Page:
Jim Jordan. Photo: Chip Somodevilla/Getty Images

Republican members and staffers on the House Intelligence Committee spent the weekend planning how to undermine the witnesses' credibility and convince the viewing public that Democrats have wiped away their due process rights.

Driving the news: This week will see three key witnesses in the impeachment inquiry testify publicly for the first time. Republicans plan to unleash their top attack dogs — including Rep. Jim Jordan, who was just made a member of the committee on Friday, and his general counsel Steve Castor, who will lead their interrogation.

The big picture: A GOP committee aide said Republicans will focus on three main areas in their defense of the president. Two other GOP committee sources confirmed the first source's account:

1. Process arguments: Republicans plan to give "speeches" during their allotted time about what they will describe as the lack of due process rights for the House minority and the White House.

2. Counters to witnesses: They will argue that much of the evidence Democrats have gathered is largely based on "hearsay."

  • They'll harp on the fact that the anonymous whistleblower, who launched the Ukraine saga, based his or her complaint on second- and third-hand knowledge.
  • They'll also point to how some witnesses heard things third-hand. (For example, Taylor has described how former NSC staffer Tim Morrison told him about conversations that Morrison himself had overheard and not been privy to.)
  • They will highlight how Taylor and Kent have had virtually no communication with Trump. "That'll be a major point," the GOP aide said.

Worth noting: Democratic committee aides have already prepared a rebuttal to this attack.

  • Dems will say they see this as a non-issue. One aide said they'll characterize the whistleblower as someone who sounded the alarm, and that alarm led to a legitimate fire.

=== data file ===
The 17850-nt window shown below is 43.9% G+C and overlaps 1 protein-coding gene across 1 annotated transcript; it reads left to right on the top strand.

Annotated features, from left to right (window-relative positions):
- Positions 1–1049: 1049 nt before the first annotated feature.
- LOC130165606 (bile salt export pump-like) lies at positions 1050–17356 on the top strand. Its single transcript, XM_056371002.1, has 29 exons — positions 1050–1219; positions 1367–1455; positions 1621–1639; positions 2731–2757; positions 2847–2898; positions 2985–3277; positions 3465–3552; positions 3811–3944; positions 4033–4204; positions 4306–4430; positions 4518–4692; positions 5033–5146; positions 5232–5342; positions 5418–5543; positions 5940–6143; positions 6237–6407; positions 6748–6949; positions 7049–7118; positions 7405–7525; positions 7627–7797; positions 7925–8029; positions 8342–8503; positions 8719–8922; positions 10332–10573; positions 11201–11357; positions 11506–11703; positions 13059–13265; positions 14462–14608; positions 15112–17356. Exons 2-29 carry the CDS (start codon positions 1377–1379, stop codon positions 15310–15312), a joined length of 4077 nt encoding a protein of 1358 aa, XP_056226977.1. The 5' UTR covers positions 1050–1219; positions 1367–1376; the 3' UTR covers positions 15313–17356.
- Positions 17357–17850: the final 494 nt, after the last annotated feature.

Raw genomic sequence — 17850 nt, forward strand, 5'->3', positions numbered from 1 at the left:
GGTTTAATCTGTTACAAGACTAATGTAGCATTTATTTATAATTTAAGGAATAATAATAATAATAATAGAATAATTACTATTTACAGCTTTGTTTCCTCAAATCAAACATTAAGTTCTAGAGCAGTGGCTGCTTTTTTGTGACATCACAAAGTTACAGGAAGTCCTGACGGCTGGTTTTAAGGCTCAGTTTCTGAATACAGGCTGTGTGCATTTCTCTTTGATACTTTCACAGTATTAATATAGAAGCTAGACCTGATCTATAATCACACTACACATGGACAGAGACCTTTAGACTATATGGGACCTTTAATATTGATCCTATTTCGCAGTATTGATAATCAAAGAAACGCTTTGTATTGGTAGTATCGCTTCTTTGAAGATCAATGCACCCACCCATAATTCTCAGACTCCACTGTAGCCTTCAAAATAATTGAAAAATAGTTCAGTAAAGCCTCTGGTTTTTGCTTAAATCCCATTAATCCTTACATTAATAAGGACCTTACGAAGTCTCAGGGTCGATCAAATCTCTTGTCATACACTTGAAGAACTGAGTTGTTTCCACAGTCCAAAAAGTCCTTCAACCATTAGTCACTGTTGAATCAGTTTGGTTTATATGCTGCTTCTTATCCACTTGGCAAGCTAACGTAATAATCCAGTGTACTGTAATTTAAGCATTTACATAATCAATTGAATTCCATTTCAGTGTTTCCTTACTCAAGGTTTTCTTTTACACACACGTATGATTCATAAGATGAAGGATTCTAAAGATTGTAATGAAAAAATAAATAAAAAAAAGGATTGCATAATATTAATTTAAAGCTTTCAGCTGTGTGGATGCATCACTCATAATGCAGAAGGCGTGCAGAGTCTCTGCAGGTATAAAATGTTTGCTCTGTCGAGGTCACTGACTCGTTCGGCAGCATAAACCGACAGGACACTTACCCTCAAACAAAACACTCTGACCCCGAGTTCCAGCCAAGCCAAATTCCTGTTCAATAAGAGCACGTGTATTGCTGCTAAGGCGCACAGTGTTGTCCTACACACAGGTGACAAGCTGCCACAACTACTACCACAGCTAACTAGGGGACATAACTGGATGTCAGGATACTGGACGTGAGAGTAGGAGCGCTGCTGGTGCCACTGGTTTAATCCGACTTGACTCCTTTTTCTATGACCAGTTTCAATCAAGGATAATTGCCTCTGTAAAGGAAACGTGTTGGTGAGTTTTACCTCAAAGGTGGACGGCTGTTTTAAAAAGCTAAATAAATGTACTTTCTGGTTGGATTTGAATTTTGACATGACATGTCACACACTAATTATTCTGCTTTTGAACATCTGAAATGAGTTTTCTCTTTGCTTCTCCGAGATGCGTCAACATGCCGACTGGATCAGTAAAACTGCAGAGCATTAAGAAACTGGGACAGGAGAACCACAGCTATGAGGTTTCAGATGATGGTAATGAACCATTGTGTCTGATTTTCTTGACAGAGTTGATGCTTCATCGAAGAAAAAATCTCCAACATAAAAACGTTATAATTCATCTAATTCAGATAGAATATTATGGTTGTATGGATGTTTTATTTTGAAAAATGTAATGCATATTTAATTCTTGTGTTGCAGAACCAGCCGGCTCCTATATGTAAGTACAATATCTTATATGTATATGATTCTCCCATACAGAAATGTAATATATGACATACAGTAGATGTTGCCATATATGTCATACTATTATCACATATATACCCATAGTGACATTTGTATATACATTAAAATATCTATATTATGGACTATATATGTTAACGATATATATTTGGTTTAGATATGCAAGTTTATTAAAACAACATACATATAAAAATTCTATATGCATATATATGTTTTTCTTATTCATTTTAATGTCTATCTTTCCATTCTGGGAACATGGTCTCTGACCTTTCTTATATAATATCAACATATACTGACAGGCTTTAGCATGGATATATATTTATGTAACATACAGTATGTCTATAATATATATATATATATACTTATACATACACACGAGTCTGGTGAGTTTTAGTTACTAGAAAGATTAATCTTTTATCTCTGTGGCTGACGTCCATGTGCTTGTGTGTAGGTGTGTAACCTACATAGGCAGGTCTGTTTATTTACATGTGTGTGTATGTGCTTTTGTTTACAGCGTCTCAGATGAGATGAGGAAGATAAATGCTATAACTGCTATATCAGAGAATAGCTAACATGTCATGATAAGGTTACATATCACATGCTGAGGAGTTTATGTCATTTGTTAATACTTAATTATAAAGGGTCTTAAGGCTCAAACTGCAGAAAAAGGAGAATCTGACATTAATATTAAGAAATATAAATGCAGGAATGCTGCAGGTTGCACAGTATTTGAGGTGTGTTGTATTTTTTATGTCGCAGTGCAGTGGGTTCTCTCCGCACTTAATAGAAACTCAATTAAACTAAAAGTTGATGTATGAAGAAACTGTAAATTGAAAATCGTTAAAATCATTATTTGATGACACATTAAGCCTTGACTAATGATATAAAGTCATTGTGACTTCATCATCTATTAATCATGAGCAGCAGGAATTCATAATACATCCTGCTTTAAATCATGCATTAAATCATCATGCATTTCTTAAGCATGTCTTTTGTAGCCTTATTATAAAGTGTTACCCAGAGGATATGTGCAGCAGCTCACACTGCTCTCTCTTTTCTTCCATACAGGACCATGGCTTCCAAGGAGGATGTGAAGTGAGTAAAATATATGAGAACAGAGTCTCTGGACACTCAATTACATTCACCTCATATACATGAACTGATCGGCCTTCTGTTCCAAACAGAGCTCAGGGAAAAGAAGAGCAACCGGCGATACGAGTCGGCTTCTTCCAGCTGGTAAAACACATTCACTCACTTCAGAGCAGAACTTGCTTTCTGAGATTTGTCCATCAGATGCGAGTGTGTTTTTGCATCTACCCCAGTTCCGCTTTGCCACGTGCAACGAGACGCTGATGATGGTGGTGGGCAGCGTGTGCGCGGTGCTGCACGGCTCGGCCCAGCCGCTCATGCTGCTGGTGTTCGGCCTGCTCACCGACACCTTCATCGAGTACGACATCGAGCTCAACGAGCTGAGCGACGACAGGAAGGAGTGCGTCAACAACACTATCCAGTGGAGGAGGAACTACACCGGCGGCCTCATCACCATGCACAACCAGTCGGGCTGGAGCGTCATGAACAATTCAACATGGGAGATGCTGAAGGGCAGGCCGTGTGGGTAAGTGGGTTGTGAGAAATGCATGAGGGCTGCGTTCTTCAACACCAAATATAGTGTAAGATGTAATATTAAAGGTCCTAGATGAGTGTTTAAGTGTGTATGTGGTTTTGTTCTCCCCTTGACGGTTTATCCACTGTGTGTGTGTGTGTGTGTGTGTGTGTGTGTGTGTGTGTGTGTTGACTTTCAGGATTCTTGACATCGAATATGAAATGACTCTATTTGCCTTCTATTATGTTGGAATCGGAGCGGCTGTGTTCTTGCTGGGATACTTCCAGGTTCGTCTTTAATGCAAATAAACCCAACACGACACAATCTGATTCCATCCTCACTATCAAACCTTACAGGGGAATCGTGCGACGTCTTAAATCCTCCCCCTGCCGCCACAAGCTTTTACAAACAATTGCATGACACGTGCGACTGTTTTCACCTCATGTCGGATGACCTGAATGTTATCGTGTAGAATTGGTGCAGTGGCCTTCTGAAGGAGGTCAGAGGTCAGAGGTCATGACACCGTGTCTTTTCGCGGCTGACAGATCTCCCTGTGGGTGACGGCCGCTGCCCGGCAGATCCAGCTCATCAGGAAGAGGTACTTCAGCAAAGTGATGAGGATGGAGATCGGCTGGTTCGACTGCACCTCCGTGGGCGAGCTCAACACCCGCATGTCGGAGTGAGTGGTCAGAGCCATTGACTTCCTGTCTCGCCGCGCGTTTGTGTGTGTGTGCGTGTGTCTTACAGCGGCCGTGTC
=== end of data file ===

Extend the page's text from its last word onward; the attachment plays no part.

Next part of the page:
3. Affirmative defense: Republicans will argue that the officials who had the most direct access to the president, such as former Ukraine adviser Kurt Volker, said there was no clear quid pro quo.

  • They will also argue that each witness has "pretty glaring flaws," the aide said, claiming that Yovanovitch's testimony was centered on her "political beef" with Trump.

Go deeper: Inside Democrats' preparations for the public impeachment battle

Go deeper

Updated 24 mins ago - Politics & Policy

Coronavirus dashboard

Illustration: Sarah Grillo/Axios

  1. Politics: Ex-FDA chief: Pence campaigning after COVID exposure puts others at risk — Mark Meadows: "We are not going to control the pandemic"— COVID-19 looms over White House Halloween celebrations.
  2. Health: 13 states set single-day coronavirus case records last week — Fauci says maybe we should mandate masks if people don't wear them — America was sick well before it ever got COVID-19.
  3. World: Italy tightens restrictions Spain declares new state of emergency.
Updated 30 mins ago - Health

13 states set single-day coronavirus case records last week

Data: Compiled by Axios; Map: Danielle Alberti/Axios

13 states set new highs last week for coronavirus infections recorded in a single day, according to the COVID Tracking Project (CTP) and state health departments. Kansas, Montana, North Dakota and Wyoming surpassed records from the previous week.

The big picture: The pandemic is getting worse again across the country, and daily coronavirus cases have risen in the U.S. for six straight weeks, according to a seven-day average tracked by Axios. The U.S. reported over 80,000 new cases on both Friday and Saturday.

Senate advances Amy Coney Barrett nomination, setting up final confirmation vote

Photo: Xinhua/Ting Shen via Getty Images

The Senate voted 51-48 on Sunday to advance the Supreme Court nomination of Judge Amy Coney Barrett, setting up a final confirmation vote for Monday.

Why it matters: It's now virtually inevitable that the Senate will vote to confirm President Trump's third Supreme Court nominee before the election, which is just nine days away.